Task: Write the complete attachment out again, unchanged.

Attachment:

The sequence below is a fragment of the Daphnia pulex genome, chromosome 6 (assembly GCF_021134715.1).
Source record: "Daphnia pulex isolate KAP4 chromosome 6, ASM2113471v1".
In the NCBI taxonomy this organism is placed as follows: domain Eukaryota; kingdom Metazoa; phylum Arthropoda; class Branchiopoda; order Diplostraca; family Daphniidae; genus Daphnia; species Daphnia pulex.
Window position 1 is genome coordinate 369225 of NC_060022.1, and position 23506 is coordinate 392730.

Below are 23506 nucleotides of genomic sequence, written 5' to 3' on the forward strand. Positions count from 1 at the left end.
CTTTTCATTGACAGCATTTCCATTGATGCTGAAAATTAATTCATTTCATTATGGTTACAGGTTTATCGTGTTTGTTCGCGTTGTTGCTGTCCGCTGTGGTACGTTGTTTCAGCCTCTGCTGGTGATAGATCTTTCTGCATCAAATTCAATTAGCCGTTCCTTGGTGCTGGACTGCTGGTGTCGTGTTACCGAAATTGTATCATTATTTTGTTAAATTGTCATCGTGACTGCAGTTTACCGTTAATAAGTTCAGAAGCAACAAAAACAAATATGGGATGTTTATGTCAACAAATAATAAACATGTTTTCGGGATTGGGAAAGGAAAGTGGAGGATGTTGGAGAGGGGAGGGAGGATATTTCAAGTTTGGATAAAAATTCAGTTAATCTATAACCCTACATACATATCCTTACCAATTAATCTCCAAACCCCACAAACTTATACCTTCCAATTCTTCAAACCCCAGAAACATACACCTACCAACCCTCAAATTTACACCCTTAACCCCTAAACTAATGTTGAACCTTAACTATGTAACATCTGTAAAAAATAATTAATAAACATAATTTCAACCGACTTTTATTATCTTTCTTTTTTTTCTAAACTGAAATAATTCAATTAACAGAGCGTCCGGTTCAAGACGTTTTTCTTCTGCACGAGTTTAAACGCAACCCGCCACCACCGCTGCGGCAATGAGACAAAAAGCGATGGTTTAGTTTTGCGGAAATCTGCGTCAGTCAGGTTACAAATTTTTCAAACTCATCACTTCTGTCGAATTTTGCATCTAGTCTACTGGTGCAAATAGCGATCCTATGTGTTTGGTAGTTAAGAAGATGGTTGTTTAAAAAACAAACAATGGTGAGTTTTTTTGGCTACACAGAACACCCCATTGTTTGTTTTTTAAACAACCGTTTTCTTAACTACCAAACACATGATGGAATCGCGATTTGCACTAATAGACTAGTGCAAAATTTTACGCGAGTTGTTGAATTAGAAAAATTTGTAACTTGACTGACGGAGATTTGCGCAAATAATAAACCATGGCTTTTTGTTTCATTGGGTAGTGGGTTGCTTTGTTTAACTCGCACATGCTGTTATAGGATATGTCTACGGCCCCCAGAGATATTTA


The sequence below is a fragment of the Daphnia pulex genome, chromosome 6 (assembly GCF_021134715.1).
Source record: "Daphnia pulex isolate KAP4 chromosome 6, ASM2113471v1".
In the NCBI taxonomy this organism is placed as follows: domain Eukaryota; kingdom Metazoa; phylum Arthropoda; class Branchiopoda; order Diplostraca; family Daphniidae; genus Daphnia; species Daphnia pulex.
Window position 1 is genome coordinate 369225 of NC_060022.1, and position 23506 is coordinate 392730.

Below are 23506 nucleotides of genomic sequence, written 5' to 3' on the forward strand. Positions count from 1 at the left end.
CTTTTCATTGACAGCATTTCCATTGATGCTGAAAATTAATTCATTTCATTATGGTTACAGGTTTATCGTGTTTGTTCGCGTTGTTGCTGTCCGCTGTGGTACGTTGTTTCAGCCTCTGCTGGTGATAGATCTTTCTGCATCAAATTCAATTAGCCGTTCCTTGGTGCTGGACTGCTGGTGTCGTGTTACCGAAATTGTATCATTATTTTGTTAAATTGTCATCGTGACTGCAGTTTACCGTTAATAAGTTCAGAAGCAACAAAAACAAATATGGGATGTTTATGTCAACAAATAATAAACATGTTTTCGGGATTGGGAAAGGAAAGTGGAGGATGTTGGAGAGGGGAGGGAGGATATTTCAAGTTTGGATAAAAATTCAGTTAATCTATAACCCTACATACATATCCTTACCAATTAATCTCCAAACCCCACAAACTTATACCTTCCAATTCTTCAAACCCCAGAAACATACACCTACCAACCCTCAAATTTACACCCTTAACCCCTAAACTAATGTTGAACCTTAACTATGTAACATCTGTAAAAAATAATTAATAAACATAATTTCAACCGACTTTTATTATCTTTCTTTTTTTTCTAAACTGAAATAATTCAATTAACAGAGCGTCCGGTTCAAGACGTTTTTCTTCTGCACGAGTTTAAACGCAACCCGCCACCACCGCTGCGGCAATGAGACAAAAAGCGATGGTTTAGTTTTGCGGAAATCTGCGTCAGTCAGGTTACAAATTTTTCAAACTCATCACTTCTGTCGAATTTTGCATCTAGTCTACTGGTGCAAATAGCGATCCTATGTGTTTGGTAGTTAAGAAGATGGTTGTTTAAAAAACAAACAATGGTGAGTTTTTTTGGCTACACAGAACACCCCATTGTTTGTTTTTTAAACAACCGTTTTCTTAACTACCAAACACATGATGGAATCGCGATTTGCACTAATAGACTAGTGCAAAATTTTACGCGAGTTGTTGAATTAGAAAAATTTGTAACTTGACTGACGGAGATTTGCGCAAATAATAAACCATGGCTTTTTGTTTCATTGGGTAGTGGGTTGCTTTGTTTAACTCGCACATGCTGTTATAGGATATGTCTACGGCCCCCAGAGATATTTA